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About the Video Card or Graphics Adapter

The graphics adapter card (a.k.a. video adapter) takes information from the CPU and performs calculations to determine the color for each pixel to be displayed and then outputs the data to the display screen.

The graphics adapter plugs into a slot on the motherboard or is incorporated directly into the electronics of the motherboard. Until recently most motherboards included a slot specifically designed for the graphics adapter called the AGP slot (Advanced Graphics Port). However, the newer PCI Express slot is quickly replacing AGP.

Modern graphics adapters incorporate a processor and memory right onto the card to improve their performance. To further improve the performance of the video output, a second graphics accelerator card can be used in tandem with the graphics adapter.

Graphics adapters are essentially little computers themselves. While they don't possess all the capabilities of a PC, they do have a specialized processor and memory. They are devoted to performing calculations and the more they can do, the better the speed and quality of the graphic output.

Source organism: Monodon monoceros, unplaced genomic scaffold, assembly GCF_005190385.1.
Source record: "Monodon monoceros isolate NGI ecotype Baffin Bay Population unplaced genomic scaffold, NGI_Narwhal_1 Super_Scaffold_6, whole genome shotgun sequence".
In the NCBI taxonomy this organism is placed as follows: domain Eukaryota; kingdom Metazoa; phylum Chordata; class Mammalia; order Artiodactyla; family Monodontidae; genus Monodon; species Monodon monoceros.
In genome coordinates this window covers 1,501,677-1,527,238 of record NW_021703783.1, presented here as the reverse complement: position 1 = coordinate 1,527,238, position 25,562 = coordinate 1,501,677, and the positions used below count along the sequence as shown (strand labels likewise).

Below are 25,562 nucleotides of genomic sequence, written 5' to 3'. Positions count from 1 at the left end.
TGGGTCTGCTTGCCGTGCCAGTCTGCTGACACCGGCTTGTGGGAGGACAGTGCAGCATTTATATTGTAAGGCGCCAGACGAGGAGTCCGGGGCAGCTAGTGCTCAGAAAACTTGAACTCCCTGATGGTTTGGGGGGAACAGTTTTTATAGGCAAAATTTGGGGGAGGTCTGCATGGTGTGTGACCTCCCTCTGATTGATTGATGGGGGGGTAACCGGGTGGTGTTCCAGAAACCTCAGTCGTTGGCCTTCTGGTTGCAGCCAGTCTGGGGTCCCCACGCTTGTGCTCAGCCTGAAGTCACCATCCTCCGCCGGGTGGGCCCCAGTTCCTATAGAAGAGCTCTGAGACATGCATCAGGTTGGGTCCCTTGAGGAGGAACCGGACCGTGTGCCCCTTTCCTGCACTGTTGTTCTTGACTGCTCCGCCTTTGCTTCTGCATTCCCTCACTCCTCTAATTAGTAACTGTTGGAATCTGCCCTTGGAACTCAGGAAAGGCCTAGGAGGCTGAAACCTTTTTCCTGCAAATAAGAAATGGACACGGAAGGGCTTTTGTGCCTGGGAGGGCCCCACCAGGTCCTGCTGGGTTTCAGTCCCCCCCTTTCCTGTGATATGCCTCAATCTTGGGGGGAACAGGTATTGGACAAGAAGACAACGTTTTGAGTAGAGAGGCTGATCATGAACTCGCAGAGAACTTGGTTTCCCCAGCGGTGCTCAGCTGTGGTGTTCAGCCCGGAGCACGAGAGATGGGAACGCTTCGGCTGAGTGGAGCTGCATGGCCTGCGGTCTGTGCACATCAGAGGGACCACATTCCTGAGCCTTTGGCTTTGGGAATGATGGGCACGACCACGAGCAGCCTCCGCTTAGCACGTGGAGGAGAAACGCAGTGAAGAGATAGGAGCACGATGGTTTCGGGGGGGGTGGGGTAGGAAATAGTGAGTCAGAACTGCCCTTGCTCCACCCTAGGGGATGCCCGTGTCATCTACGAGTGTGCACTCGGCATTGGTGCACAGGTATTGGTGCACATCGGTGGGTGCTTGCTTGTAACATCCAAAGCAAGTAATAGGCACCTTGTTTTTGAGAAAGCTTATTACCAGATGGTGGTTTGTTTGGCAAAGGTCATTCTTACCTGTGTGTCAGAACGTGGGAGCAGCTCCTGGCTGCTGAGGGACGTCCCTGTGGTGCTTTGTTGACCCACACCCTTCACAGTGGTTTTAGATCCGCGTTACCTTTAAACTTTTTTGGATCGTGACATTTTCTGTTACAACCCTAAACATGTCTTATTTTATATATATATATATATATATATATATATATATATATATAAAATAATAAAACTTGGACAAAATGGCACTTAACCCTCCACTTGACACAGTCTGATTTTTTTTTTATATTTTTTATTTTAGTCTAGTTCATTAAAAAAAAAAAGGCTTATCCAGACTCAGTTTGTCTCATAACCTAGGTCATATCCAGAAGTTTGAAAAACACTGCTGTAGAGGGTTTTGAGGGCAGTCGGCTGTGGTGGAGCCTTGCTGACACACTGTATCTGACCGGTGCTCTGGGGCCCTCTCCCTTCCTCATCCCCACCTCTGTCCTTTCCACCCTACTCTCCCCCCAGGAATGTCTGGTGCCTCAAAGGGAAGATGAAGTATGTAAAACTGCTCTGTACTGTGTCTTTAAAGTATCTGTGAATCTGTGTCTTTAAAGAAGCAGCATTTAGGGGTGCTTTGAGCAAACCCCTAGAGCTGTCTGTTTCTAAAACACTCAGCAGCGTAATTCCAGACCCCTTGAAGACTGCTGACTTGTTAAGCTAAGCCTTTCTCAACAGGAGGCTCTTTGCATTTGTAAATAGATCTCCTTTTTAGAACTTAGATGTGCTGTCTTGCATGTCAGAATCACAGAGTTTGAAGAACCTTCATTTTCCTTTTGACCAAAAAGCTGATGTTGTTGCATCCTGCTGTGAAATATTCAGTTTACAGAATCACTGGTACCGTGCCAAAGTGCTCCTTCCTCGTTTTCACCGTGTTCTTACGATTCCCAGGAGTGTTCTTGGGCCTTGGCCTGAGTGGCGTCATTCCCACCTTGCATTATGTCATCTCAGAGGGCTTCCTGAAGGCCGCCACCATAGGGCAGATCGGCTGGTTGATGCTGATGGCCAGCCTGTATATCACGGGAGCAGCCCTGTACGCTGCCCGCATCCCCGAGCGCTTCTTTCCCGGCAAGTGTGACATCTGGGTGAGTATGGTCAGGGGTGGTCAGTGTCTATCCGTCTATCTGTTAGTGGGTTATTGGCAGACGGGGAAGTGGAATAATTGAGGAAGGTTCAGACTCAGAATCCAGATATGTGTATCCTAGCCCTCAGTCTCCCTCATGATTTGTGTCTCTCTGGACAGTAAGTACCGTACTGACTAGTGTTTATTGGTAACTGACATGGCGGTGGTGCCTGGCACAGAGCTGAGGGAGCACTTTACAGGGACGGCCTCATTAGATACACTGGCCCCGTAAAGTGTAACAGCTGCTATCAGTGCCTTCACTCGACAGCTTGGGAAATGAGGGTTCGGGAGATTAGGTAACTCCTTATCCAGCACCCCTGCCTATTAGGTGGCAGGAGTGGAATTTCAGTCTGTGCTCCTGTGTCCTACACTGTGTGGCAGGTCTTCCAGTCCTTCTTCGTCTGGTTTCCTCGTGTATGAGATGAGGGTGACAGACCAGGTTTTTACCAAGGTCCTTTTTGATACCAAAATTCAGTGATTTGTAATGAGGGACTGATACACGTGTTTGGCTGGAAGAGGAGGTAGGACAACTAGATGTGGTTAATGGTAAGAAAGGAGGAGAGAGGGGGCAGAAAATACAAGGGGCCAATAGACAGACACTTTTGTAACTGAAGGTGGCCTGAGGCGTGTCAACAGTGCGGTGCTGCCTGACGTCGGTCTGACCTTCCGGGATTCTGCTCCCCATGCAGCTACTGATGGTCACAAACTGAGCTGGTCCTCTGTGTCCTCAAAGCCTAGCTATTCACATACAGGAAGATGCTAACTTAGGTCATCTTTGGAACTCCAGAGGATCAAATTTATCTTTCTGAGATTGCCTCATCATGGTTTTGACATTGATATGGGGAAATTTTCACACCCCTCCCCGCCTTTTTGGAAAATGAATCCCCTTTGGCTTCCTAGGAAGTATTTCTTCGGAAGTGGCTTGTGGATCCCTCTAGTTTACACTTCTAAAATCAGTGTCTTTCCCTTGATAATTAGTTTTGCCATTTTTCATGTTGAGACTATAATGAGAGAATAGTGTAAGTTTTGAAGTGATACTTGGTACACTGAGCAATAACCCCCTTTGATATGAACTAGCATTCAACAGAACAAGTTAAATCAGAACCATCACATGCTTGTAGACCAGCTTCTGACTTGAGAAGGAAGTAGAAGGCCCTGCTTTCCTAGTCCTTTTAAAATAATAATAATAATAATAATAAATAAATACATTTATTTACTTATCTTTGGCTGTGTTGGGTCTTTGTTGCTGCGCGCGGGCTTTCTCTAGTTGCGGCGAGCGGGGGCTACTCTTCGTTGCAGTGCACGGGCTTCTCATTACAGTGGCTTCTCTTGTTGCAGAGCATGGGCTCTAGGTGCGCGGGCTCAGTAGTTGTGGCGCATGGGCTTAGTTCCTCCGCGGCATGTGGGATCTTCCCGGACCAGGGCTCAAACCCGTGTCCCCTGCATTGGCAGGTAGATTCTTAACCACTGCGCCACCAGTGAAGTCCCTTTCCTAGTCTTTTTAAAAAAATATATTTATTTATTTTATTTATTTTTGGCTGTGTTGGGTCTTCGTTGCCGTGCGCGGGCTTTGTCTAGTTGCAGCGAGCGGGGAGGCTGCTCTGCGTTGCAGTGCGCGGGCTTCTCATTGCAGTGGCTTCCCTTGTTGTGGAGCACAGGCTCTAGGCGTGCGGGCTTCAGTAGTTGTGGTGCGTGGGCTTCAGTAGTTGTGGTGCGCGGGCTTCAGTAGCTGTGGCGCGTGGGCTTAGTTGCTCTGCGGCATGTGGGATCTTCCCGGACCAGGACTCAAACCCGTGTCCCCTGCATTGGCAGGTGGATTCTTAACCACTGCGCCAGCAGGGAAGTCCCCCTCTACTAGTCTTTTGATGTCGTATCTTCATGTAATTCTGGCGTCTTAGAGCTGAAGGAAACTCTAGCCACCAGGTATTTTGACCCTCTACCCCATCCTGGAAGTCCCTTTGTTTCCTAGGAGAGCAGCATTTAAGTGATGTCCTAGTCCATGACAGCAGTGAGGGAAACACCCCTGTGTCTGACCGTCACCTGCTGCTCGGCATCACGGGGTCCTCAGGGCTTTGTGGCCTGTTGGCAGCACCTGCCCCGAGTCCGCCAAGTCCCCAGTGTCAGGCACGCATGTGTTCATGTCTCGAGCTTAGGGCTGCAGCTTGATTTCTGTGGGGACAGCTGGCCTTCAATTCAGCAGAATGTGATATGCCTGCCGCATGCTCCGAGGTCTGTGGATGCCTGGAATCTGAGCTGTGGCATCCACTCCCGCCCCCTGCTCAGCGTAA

Most software is not very demanding of the graphics card. Text and low resolution images are rendered well by all graphics cards. Where the high performance cards stand out is in rendering graphics for fast action games and image editing programs like Adobe Illustrator and Photoshop.

Graphics cards are rated by their output resolution and computational speed. The speed is a factor of the chipset used, amount of memory and memory speed. When choosing a card considerations will include the slot your PC will support, the demands you will place on the card, the display resolution, the price and in some cases whether the card will physically fit in your PC.

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